It is a bypass of the threat exposed by quantum computers, as it does not act at a mathematical level, like Post-Quantum Cryptography (PQC), but exploits the principles of quantum mechanics, allowing to distribute symmetric keys in an uninterceptible way.

QKD uses the quantum properties of photons (such as poor interaction with matter and the ability to maintain their quantum state in a suitable medium, such as an optical fiber, for a few microseconds, in the form of phase or angular momentum) to effect the exchange of a symmetric cryptographic key, which can be used to encrypt messages subsequently exchanged through a “traditional” channel.

The QKD security is based on fundamental laws of physics, which are therefore insensitive to increasing computing power, new attack algorithms or quantum computers.

It is based on a fundamental feature of quantum mechanics: Heisenberg’s uncertainty principle, according to which a physical quantity cannot be measured without interfering with it: the act of measuring the state of a light quantum destroys it.

With this type of systems, security derives precisely from the fact that any malicious actor, who tries to intercept an exchange of information, will inevitably leave detectable traces in the form of errors in the transmitted key.

At this point, the two parties Alice and Bob can decide to use a new symmetric key or stop the transmission.

The QKD formally also has a second advantage given by its security, wich derives exclusively from information theory (information-theoretically secure).

This, in fact, is not based on the alleged difficulty of the mathematical problems used, remaining preserved even when the opponent has an unlimited, or enormous, computing power, such as that offered by a quantum computer.

Another important operational QKD feature, when used in sequence to produce successive encryption keys, is the property called “forward-secrecy” of the keys: the keys subsequently exchanged on a QKD Link are independent of each other.

Therefore, the potential compromise of one of them cannot lead to the compromise of the others.

This is a particularly valuable feature both for high security networks and for long-term data storage (everlasting security).

A QKD implementation (a QKD Link) typically includes the following components:

  • A optical fiber transmission channel to send qubits of information between the transmitter (Alice) and the receiver (Bob).
  • A traditional and public but authenticated communication link between the two parties to carry out the key-post-exchange phases.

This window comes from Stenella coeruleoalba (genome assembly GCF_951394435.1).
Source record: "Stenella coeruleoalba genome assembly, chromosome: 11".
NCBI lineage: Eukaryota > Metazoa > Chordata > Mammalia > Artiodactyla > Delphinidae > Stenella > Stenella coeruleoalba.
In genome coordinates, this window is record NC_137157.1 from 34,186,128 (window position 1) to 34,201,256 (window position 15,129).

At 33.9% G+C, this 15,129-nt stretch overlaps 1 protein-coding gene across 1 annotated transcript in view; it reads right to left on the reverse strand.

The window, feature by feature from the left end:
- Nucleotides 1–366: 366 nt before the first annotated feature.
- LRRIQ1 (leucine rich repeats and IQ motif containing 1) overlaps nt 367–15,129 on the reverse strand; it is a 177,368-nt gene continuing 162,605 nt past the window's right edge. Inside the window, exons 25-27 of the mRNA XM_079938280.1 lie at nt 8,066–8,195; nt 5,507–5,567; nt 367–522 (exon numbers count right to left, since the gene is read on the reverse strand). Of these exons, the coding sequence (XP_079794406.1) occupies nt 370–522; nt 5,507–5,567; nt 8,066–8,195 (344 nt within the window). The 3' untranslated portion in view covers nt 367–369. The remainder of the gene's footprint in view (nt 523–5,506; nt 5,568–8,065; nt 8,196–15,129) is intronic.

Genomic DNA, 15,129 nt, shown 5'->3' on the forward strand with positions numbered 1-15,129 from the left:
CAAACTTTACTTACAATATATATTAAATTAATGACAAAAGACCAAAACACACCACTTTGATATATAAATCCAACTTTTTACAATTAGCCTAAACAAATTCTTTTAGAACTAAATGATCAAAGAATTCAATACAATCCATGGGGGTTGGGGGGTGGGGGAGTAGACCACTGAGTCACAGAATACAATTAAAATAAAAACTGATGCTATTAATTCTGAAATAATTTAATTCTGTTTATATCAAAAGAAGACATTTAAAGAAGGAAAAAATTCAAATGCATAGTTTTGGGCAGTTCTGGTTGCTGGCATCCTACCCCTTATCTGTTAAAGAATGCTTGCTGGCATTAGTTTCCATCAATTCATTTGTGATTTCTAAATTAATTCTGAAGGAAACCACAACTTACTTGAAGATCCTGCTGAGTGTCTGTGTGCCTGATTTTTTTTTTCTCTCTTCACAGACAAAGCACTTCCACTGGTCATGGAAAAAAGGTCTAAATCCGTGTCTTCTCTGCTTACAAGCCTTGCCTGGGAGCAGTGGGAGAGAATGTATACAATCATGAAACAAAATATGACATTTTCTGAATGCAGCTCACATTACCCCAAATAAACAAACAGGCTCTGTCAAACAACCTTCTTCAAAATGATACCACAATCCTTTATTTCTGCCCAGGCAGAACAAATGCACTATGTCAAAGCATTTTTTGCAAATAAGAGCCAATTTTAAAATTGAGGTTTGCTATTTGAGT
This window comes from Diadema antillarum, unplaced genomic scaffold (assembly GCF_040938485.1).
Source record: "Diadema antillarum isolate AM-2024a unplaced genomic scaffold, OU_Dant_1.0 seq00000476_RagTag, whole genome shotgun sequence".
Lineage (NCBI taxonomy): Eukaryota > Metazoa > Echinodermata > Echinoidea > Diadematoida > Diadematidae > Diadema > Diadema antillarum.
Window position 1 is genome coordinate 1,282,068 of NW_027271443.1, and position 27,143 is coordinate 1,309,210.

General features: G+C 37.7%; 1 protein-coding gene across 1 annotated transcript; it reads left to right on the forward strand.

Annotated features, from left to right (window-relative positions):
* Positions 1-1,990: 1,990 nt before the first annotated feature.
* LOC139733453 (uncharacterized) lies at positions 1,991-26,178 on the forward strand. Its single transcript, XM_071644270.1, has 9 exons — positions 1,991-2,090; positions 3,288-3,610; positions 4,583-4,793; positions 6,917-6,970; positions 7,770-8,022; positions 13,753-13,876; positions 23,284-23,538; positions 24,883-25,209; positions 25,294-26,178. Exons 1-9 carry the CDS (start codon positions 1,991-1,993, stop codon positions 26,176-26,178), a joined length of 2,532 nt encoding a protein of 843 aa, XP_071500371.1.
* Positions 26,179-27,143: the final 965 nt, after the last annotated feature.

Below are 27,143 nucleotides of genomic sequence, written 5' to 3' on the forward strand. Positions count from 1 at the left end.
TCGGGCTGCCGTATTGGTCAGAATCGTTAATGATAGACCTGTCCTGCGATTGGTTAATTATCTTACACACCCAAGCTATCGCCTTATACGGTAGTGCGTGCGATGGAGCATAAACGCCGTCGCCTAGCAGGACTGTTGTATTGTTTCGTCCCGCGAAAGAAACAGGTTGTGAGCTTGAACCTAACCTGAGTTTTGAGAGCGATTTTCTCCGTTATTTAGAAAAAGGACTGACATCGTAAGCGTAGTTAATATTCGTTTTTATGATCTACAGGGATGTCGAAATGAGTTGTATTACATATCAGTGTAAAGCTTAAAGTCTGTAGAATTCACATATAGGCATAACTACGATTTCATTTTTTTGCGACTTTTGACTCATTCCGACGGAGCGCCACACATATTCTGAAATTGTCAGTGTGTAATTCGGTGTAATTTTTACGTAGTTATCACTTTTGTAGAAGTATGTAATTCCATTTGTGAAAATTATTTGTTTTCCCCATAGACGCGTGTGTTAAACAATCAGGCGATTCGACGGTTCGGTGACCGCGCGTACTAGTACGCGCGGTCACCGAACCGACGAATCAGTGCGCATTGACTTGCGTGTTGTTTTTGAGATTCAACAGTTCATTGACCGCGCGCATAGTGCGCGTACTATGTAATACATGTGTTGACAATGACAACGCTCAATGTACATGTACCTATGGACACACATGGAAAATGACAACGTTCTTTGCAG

• A key exchange protocol that leverages quantum properties to ensure security by detecting eavesdropping or errors, and calculating the amount of information that has been intercepted or lost.


Telsy and the QKD

Recently, Telsy join the share capital of QTI srl, an Italian leading company in the QKD field, which allowed the development of an end-to-end encryption system compatible with the current telecommunications infrastructure for civil and military applications, based on the integration between QTI’s QKD system and Telsy’s classical cryptography solutions.

Quell-X is the solution proposed by QTI and Telsy, a QKD system consisting of an Alice unit and a Bob unit capable of generating quantum keys for ultra-secure communications.

The security of the keys is guaranteed by the laws of quantum physics, which make it possible to identify any eavesdropper in the communication channel.

The great versatility of Quell-X allows its implementation on any network configuration: point-to-point links, trusted note configuration, more advanced network types (i.e., ring or star networks).

QTI systems can be fully integrated into existing Telecom networks thanks to the devices flexibility, which operate in C-band and O-band configurations.

The Quell-X product family consists of three main versions:


The core product of the range: ensures reliable and high performance in quantum key generation. The product includes a standardized key management unit and is compatible with third-party ciphers.


Quell-X based end-to-end encryption system. This version includes, in a fully integrated solution, Telsy’s cipher units and quantum keys generated by QTI’s QKD system.


The Quell-X version for academic and research activities. This product generates raw key data for customized post-processing protocols open to future developments. Quell-XR is a customizable platform and can interface with third party detectors.



Here are some of the practical applications and uses of Quantum Key Distribution:

  • Cryptographic key distribution infrastructures
  • Data center security
  • Protection of medical data
  • National and transnational backbones
  • Long distance key distribution based on trusted nodes
  • Distribution of keys on reconfigurable networks (star, ring, software defined networks)
  • Governmental and financial data security
  • Safety of critical infrastructures: airports, ports, gas-distribution and power-grids distribution

Learn more about our Quantum solutions.